LOIS Attorney Kristine Rosales successfully defended a WCL 114-a fraud claim against a claimant who failed to disclose work activity with a concurrent employer, resulting in the WCB imposing both the mandatory and discretionary penalties, barring the claimant from receiving any future indemnity benefits.
This is an established case to the right knee involving a claimant who went out of work and was voluntarily being paid by the insurance company under the presumption that the claimant was not working based on the claimant’s misrepresentations to his treating providers and the carrier’s IMEs. The carrier expended roughly $35,000.00 in workers’ compensation indemnity and medical benefits based on this misrepresentation. Our office argued that the combination and series of fraudulent acts by the claimant presented a clear picture of egregious behavior warranting the maximum mandatory and discretionary penalties with a lifetime ban from receiving indemnity benefits.
At the fraud hearing, the claimant’s attorney argued that the claimant’s non-disclosure of work activity is a mere miscommunication or oversight. We vehemently disagreed as we maintained our firm opposition that there is no miscommunication or oversight in this case — the claimant’s omission to disclose work status to obtain indemnity and medical benefits is fraud.
We further argued that from the time of the accident, the claimant had a multitude of opportunities to disclose his work status, but he failed to do so. We underscored the fact that when he followed up with the insurance carrier about his workers’ compensation checks on three occasions, he did not disclose his work status. When he was seen by his treating doctors, aggregating six different medical service dates, he again misrepresented his work status to influence the doctors to assess him with temporary total disability. He went on with this pattern of deceit when he was examined by the IMEs on two different occasions and he, once again, failed to disclose his work status and even noted in two different questionnaires that he was not working.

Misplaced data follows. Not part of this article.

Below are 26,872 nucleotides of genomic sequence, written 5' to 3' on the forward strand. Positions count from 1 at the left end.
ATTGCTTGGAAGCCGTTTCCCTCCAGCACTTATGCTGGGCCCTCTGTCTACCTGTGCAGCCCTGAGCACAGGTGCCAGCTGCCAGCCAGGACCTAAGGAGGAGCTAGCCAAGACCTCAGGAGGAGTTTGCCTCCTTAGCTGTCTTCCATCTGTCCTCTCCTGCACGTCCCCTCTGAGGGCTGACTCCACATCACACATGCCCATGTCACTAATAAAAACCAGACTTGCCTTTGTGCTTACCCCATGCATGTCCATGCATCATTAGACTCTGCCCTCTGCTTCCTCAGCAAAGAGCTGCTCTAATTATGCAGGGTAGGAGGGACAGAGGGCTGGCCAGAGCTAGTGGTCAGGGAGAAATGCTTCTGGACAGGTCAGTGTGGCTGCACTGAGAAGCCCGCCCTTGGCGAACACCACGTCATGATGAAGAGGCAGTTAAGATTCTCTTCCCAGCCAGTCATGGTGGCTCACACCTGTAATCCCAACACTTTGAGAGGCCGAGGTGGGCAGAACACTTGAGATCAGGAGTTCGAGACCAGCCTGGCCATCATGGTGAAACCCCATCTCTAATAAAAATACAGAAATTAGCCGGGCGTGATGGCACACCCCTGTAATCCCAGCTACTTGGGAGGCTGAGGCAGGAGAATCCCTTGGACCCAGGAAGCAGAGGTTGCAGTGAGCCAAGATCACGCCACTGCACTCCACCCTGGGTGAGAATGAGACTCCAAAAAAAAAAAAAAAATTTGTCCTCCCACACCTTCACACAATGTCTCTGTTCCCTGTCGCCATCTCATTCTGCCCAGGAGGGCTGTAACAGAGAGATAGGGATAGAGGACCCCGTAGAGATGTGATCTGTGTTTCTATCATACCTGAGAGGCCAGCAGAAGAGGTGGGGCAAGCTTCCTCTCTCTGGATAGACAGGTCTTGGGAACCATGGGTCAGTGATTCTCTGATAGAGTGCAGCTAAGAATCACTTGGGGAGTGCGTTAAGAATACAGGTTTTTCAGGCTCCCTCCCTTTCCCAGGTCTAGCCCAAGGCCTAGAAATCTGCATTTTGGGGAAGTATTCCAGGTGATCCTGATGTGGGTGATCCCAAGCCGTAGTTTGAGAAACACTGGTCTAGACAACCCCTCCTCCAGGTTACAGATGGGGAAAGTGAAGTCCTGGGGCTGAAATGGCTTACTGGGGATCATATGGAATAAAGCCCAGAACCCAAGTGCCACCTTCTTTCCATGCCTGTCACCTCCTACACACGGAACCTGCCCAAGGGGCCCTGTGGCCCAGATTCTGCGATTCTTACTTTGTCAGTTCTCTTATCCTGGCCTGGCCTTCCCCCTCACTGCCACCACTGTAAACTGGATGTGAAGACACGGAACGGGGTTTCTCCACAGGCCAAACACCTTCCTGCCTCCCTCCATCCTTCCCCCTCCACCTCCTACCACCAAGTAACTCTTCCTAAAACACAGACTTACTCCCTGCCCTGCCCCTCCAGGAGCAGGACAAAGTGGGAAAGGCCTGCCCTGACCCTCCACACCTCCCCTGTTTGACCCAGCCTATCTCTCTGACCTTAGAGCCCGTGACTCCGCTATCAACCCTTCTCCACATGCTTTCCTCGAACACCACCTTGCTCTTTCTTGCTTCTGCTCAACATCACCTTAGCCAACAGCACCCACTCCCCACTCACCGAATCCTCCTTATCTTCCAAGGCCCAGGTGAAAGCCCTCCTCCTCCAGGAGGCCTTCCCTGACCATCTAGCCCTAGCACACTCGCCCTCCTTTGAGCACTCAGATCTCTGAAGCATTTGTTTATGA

The Law Judge agreed with our argument that the claimant committed fraud and found a violation of WCL 114-a based on the claimant’s material misrepresentations regarding the extent of his activities, and, his limitations. Accordingly, the mandatory penalty was imposed from the date of his first misrepresentation shortly after the accident to the date of fraud hearing. Additionally, the WCB imposed the discretionary penalty of permanent disqualification from further wage replacement benefits was also imposed based on the claimant’s egregious attempt to downplay or minimize his activities. This saved the carrier from having to pay any future SLU award against this file.